a) firstly they are easy to memorise, sing along to where you can, they are actually inclusive. This is why songs like “Alpha and Omega” work so well. They actually have a certain popularity about them, the punctuated hardcore guitars allow you to slam away to this music. “Give Me My People Back” is another fine example, ignore the message for a second, it actually quite life affirming, it allows you to lose yourself in its art.
b) David Gunn is an excellent narrator, it does not matter that you do not come from their world, Gunn is able to present you with a window into his, just a minute, and for that minute you can connect and this is what King 810 do so well. They may be at the bottom of the pile of western world struggles but they connect to the audience through these struggles and their audience relates to this. Your own struggle may not be as extreme but there is a connection.
It is this poetry of the lyrics that stood out on the first album and again they are prevalent here and two tracks worth mentioning are “The Trauma Model” and “La Petite Mort”. “The Trauma Model” has an almost trip hop vibe to the beginning and tells the story of a typical Flint family, the struggle to be brought up with no money, images here of children cuddled up together for warmth absent fathers. It’s a story of repeated patterns where the girls become mothers young and the boys get involved in crime. The absolute stand out track of the album though is “La Petite Mort”. This is a monologue rather than story. It is pure poetry and regardless of the topic you cannot but admire the pace and delivery and passion (simmering anger barely concealed). It evokes such strong imagery and you feel you are watching his life. The pace picks up, the accompanying music pics ups. This is the story of King 801’s Flint. We moved more from his shooting on this album to a more questioning the whole existence of towns like Flint.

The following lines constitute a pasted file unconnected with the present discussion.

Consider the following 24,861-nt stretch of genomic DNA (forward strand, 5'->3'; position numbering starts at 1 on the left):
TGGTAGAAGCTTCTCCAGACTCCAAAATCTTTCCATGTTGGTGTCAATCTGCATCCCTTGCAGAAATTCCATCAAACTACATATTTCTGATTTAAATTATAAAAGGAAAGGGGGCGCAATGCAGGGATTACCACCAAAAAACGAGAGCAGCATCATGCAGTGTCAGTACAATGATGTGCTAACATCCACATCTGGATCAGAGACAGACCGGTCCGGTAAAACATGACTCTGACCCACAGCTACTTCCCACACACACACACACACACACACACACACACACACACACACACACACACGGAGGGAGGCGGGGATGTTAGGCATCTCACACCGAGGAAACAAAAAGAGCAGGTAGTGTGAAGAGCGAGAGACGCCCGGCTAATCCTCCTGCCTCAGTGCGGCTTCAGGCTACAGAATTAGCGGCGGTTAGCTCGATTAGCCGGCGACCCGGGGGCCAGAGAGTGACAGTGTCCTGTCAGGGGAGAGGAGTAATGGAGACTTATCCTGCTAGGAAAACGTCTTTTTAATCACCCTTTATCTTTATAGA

Apart from the hardcore overtones and the completely engaging narrative, King 810 have never been afraid to experiment. On the first album we had poems, murder ballads and on this album we have an intriguing mix of styles thrown in amongst the traditional songs. “Black Swan” is a great example, this is a play on a ballet theme and is best described as symphonic metal. Elsewhere we have a great free form Jazz saxophone solo on “Life’s Not Enough” and “Me Ad Maxine” uses a Santana style guitar and piano to great effect.
This is a great second album from King 810, they may not care how you react to it but they are going to have to continue to get used to the fact they do speak to their audience and that audience is on their side. They raise awareness of the problems of places like Flint and that is a good thing. They also write some cracking songs that people wants to go crazy to. They may still be struggling with their new found roles in life but this may be something they need to get used to. This album is dark and its raw but my god will it make you feel something, whether that something is to appreciate what you have, to dance like a MF or to just observe and reflect; this album is the real deal.